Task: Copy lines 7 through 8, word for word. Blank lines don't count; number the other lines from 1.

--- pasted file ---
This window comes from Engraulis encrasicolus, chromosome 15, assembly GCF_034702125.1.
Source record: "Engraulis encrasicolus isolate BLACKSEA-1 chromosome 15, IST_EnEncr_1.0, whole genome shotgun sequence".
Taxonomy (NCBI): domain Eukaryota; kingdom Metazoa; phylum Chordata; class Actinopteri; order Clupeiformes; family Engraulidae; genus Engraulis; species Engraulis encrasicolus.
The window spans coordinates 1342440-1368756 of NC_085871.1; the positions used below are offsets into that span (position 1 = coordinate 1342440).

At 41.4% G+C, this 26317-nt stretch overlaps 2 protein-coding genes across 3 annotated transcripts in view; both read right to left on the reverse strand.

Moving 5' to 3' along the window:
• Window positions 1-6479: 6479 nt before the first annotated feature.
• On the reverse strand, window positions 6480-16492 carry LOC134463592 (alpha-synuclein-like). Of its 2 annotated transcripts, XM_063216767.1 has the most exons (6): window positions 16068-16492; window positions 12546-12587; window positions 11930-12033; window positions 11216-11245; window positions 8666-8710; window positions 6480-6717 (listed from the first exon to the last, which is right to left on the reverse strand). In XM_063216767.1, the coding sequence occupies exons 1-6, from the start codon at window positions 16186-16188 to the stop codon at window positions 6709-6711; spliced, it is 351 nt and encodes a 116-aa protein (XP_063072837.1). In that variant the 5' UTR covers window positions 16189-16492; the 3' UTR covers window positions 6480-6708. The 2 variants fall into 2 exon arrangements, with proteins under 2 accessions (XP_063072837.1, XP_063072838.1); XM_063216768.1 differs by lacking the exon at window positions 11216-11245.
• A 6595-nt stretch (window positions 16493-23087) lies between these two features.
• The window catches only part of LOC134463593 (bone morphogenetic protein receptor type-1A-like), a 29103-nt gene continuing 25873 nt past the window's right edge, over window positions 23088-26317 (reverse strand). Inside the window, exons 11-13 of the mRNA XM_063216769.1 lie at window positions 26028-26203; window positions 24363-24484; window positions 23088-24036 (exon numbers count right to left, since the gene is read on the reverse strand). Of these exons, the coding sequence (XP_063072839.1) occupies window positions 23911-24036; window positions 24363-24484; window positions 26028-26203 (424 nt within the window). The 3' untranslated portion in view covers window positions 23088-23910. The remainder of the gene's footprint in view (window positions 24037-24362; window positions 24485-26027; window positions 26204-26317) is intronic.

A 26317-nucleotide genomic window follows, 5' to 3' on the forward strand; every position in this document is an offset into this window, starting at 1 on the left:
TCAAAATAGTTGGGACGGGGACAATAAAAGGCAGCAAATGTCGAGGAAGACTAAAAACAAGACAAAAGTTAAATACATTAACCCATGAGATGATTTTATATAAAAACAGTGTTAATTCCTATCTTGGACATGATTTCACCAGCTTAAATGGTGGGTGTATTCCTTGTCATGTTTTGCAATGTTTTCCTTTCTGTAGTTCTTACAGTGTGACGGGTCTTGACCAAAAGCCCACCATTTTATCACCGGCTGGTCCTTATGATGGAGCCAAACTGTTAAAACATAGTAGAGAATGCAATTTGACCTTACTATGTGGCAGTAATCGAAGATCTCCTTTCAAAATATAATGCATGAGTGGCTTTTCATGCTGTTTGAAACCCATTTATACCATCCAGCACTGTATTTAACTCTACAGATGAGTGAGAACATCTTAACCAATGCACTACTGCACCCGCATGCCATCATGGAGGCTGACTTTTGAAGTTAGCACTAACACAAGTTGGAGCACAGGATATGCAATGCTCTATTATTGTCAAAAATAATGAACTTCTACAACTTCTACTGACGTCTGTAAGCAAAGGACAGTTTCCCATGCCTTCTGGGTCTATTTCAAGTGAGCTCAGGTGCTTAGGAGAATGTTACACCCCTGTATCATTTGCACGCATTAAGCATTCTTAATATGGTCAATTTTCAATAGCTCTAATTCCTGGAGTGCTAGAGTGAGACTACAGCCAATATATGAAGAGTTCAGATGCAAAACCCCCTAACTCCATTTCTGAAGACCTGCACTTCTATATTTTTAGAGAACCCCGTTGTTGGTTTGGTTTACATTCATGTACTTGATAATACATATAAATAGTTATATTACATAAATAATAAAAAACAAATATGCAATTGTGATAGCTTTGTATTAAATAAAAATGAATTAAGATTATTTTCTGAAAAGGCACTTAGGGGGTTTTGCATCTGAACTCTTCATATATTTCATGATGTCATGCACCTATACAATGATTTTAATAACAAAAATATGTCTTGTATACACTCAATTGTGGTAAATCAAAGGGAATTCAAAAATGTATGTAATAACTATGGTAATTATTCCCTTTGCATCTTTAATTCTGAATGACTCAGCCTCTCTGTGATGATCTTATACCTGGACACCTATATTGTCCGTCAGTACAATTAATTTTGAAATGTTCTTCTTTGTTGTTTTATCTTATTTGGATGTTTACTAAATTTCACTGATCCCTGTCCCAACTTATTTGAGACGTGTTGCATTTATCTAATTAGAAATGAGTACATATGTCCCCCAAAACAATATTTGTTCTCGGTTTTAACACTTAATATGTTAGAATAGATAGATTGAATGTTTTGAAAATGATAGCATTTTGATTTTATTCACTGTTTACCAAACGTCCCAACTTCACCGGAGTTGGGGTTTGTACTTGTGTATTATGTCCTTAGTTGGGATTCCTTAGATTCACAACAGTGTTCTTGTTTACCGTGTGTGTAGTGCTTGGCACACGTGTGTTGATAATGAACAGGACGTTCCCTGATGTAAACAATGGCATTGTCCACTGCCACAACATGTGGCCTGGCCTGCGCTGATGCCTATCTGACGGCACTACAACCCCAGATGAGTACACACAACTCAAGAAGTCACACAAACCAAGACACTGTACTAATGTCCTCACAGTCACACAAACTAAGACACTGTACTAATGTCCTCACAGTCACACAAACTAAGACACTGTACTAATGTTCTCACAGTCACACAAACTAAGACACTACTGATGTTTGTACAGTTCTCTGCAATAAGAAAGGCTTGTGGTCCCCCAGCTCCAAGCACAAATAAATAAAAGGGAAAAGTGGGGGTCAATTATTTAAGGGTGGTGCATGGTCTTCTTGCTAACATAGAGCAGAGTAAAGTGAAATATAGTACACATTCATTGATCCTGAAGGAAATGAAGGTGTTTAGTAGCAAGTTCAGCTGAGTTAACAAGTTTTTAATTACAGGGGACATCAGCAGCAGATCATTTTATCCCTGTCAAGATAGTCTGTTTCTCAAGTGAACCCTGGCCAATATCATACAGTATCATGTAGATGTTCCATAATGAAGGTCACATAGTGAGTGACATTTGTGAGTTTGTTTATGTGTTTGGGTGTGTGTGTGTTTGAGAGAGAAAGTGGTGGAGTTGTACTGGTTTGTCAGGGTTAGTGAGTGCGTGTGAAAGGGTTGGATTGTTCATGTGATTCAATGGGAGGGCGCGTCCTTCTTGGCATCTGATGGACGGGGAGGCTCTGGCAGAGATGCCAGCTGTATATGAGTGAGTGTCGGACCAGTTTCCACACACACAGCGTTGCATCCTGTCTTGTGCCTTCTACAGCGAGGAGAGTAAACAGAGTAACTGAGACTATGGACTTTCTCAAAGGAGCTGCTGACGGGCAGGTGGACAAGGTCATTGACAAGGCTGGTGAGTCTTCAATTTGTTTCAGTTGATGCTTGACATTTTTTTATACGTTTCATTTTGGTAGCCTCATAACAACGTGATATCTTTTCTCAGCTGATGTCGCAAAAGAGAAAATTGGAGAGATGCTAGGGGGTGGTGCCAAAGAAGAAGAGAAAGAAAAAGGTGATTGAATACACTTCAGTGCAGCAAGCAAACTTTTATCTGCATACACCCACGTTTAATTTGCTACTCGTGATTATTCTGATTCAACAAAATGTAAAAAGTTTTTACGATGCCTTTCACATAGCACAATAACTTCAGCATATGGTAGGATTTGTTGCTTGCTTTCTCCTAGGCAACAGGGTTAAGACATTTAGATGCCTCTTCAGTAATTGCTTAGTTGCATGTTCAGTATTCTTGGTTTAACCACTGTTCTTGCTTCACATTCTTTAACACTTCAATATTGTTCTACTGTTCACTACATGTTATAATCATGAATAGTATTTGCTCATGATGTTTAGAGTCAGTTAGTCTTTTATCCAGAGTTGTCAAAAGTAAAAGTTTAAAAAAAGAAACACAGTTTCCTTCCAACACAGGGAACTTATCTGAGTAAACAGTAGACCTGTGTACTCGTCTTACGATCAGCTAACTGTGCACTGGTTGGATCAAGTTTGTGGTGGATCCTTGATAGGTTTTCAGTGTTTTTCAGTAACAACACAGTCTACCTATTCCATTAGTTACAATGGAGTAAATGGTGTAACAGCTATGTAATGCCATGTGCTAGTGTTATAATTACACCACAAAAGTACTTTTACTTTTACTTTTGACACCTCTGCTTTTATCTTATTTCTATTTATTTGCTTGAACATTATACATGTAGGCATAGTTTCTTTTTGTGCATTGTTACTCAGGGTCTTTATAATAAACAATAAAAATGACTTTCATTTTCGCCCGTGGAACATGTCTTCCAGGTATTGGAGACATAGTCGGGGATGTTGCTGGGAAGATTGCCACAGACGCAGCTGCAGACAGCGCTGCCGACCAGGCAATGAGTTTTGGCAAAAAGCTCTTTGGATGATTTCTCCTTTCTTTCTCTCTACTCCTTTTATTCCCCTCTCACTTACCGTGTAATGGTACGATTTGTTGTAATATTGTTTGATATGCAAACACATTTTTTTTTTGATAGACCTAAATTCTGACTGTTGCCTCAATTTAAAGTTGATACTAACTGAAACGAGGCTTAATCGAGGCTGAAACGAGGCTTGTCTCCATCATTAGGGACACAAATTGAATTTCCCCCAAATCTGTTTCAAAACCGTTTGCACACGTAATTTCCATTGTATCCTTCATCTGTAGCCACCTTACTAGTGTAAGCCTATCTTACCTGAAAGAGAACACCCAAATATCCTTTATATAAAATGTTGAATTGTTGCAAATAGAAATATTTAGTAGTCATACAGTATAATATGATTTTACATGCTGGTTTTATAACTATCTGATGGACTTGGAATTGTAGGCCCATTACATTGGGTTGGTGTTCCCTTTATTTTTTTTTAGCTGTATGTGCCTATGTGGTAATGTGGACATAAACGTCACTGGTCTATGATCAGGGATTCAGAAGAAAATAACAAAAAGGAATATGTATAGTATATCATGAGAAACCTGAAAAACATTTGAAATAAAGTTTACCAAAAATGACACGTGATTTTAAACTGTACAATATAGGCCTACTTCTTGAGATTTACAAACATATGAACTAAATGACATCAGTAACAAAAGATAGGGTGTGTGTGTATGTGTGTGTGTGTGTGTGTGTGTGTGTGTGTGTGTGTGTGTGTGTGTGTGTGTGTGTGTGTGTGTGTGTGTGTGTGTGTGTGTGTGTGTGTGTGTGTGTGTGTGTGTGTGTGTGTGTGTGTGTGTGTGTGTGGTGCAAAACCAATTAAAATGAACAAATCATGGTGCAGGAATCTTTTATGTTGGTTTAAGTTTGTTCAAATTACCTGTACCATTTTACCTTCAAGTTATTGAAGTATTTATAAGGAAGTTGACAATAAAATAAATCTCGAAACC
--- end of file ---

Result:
• Window positions 1-6479: 6479 nt before the first annotated feature.
• On the reverse strand, window positions 6480-16492 carry LOC134463592 (alpha-synuclein-like). Of its 2 annotated transcripts, XM_063216767.1 has the most exons (6): window positions 16068-16492; window positions 12546-12587; window positions 11930-12033; window positions 11216-11245; window positions 8666-8710; window positions 6480-6717 (listed from the first exon to the last, which is right to left on the reverse strand). In XM_063216767.1, the coding sequence occupies exons 1-6, from the start codon at window positions 16186-16188 to the stop codon at window positions 6709-6711; spliced, it is 351 nt and encodes a 116-aa protein (XP_063072837.1). In that variant the 5' UTR covers window positions 16189-16492; the 3' UTR covers window positions 6480-6708. The 2 variants fall into 2 exon arrangements, with proteins under 2 accessions (XP_063072837.1, XP_063072838.1); XM_063216768.1 differs by lacking the exon at window positions 11216-11245.